While the program did not slow the progression of dementia, it did reduce patients’ behavioral problems and depression, and lower the distress of caregivers, the researchers found.
The paper is published in the peer-reviewed Journal of the American Geriatrics Society.
The findings, based on data from the UCLA Alzheimer’s and Dementia Care Program, suggest that such programs are a promising approach toward improving the psychological health of patients and caregivers, said Dr. David Reuben, chief of the UCLA Division of Geriatrics at the David Geffen School of Medicine at UCLA, and the study’s lead author.
“Although the program was implemented at only one site, the principles of the program and model of care can be adopted and adapted to fit other health systems,” he said.
The researchers examined data from people with dementia and their caregivers after a year of enrollment in UCLA’s program. Participants were enrolled in the program from July 2012 to December 2014.
To determine outcomes for patients and caregivers, the researchers measured patients’ cognition, ability to function and depressive symptoms. They also gauged the caregivers’ emotional state and the financial, physical, psychological and social effects of the strain they experience. Caregivers typically are family members, who tend to the needs of spouses, partners or parents with dementia, a progressive condition that has no cure.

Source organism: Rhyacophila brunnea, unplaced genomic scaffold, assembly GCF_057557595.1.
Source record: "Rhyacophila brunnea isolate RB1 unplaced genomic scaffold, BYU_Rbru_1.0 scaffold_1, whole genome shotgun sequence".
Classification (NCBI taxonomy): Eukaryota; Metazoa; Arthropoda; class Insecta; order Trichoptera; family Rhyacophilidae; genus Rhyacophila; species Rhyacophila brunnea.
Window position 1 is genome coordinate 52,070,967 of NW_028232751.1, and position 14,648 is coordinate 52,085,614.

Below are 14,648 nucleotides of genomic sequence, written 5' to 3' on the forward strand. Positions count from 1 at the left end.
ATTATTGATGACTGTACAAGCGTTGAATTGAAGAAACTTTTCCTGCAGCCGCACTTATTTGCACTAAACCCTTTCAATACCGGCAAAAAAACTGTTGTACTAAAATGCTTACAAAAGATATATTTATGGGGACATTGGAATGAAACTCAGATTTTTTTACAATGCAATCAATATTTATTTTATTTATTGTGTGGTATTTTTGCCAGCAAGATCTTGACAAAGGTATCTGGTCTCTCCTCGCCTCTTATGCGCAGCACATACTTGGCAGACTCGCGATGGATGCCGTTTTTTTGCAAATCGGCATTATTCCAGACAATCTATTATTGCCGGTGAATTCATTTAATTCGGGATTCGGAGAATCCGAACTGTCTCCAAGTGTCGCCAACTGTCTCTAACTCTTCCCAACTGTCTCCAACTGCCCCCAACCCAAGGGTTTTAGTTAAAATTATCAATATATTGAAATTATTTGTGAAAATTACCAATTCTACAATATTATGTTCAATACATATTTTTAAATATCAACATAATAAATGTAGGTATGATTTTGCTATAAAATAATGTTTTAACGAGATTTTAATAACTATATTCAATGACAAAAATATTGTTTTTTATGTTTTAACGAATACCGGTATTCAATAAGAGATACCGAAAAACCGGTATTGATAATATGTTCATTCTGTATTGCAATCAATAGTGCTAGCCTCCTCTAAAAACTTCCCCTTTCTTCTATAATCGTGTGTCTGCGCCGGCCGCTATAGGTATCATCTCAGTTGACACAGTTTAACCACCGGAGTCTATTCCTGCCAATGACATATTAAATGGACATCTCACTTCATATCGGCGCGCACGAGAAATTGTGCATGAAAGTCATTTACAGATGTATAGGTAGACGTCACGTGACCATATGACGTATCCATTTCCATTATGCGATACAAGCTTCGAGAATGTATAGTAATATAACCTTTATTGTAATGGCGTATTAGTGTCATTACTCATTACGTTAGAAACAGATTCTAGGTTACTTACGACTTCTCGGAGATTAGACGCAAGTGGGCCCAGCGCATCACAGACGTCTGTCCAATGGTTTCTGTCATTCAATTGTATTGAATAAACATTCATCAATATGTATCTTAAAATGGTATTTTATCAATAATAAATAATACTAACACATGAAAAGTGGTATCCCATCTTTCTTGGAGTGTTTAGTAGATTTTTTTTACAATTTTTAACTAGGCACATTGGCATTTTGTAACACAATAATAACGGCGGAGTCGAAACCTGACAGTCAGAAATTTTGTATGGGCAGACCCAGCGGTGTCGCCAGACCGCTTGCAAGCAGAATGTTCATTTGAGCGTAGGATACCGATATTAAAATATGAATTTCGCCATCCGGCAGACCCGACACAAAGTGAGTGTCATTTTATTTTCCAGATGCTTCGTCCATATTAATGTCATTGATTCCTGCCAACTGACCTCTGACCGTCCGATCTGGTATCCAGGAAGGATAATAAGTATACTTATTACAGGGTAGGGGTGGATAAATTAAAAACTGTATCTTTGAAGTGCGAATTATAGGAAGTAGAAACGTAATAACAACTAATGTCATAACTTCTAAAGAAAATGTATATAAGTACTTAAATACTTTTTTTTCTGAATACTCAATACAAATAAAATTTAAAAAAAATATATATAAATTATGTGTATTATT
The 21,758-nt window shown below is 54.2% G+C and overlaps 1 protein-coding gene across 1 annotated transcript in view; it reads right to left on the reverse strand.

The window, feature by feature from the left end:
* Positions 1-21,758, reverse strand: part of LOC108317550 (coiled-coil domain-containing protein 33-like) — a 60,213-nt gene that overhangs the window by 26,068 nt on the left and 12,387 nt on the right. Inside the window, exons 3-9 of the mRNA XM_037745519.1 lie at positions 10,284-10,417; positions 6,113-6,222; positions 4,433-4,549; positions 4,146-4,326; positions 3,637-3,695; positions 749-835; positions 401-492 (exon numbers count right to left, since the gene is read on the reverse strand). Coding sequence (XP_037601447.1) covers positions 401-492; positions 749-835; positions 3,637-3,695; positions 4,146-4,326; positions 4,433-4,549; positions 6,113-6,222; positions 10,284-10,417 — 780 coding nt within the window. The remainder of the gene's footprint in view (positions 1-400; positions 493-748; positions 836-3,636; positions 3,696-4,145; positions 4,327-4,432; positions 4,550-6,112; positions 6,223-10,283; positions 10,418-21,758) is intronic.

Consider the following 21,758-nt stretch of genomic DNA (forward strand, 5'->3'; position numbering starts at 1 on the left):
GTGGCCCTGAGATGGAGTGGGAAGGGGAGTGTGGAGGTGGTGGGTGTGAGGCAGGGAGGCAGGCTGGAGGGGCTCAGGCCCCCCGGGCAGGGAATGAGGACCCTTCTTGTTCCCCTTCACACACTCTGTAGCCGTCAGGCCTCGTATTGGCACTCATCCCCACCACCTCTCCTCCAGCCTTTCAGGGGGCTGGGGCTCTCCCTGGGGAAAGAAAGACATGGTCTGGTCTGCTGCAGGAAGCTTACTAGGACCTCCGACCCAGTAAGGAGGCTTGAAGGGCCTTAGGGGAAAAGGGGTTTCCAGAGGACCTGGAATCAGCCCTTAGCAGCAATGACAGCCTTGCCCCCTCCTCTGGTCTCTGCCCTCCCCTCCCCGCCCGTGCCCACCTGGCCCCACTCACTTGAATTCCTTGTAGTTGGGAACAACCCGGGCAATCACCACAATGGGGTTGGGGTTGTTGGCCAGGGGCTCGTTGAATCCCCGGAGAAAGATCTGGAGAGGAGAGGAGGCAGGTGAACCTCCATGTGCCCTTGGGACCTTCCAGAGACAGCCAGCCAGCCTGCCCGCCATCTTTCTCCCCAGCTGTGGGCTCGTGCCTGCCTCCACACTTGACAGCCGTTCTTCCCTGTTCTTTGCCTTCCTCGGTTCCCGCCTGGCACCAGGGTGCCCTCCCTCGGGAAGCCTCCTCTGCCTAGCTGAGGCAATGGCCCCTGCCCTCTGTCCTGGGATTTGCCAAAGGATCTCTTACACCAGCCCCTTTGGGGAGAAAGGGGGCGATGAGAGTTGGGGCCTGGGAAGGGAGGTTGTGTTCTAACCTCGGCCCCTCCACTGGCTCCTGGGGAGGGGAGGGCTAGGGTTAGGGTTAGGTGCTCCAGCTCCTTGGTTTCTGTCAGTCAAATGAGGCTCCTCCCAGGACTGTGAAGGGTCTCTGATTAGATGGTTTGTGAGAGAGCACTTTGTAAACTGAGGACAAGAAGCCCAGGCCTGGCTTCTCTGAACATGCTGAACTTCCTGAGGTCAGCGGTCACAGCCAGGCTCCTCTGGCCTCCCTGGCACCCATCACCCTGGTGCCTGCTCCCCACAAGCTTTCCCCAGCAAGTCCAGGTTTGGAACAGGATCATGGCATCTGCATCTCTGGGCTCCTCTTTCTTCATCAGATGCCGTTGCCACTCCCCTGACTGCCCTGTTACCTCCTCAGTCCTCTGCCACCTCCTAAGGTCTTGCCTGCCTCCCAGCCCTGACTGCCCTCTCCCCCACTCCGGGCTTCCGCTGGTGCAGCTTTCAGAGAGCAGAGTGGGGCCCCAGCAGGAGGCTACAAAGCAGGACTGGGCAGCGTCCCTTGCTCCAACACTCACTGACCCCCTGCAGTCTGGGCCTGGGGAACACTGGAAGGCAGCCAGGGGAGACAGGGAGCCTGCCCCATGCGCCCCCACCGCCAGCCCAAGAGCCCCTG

The researchers found that for 58% of 543 patients and 63% of 447 caregivers, symptoms improved or minor symptoms were maintained.
Results of the research, which was an observational study, suggest there are other effective ways to help the 6 million Americans affected by Alzheimer’s or other dementias, Reuben noted.
“This study shows that providing high quality of care for persons with dementia, and providing caregiver support and education, can make a difference in health outcomes that are important to people,” Reuben said.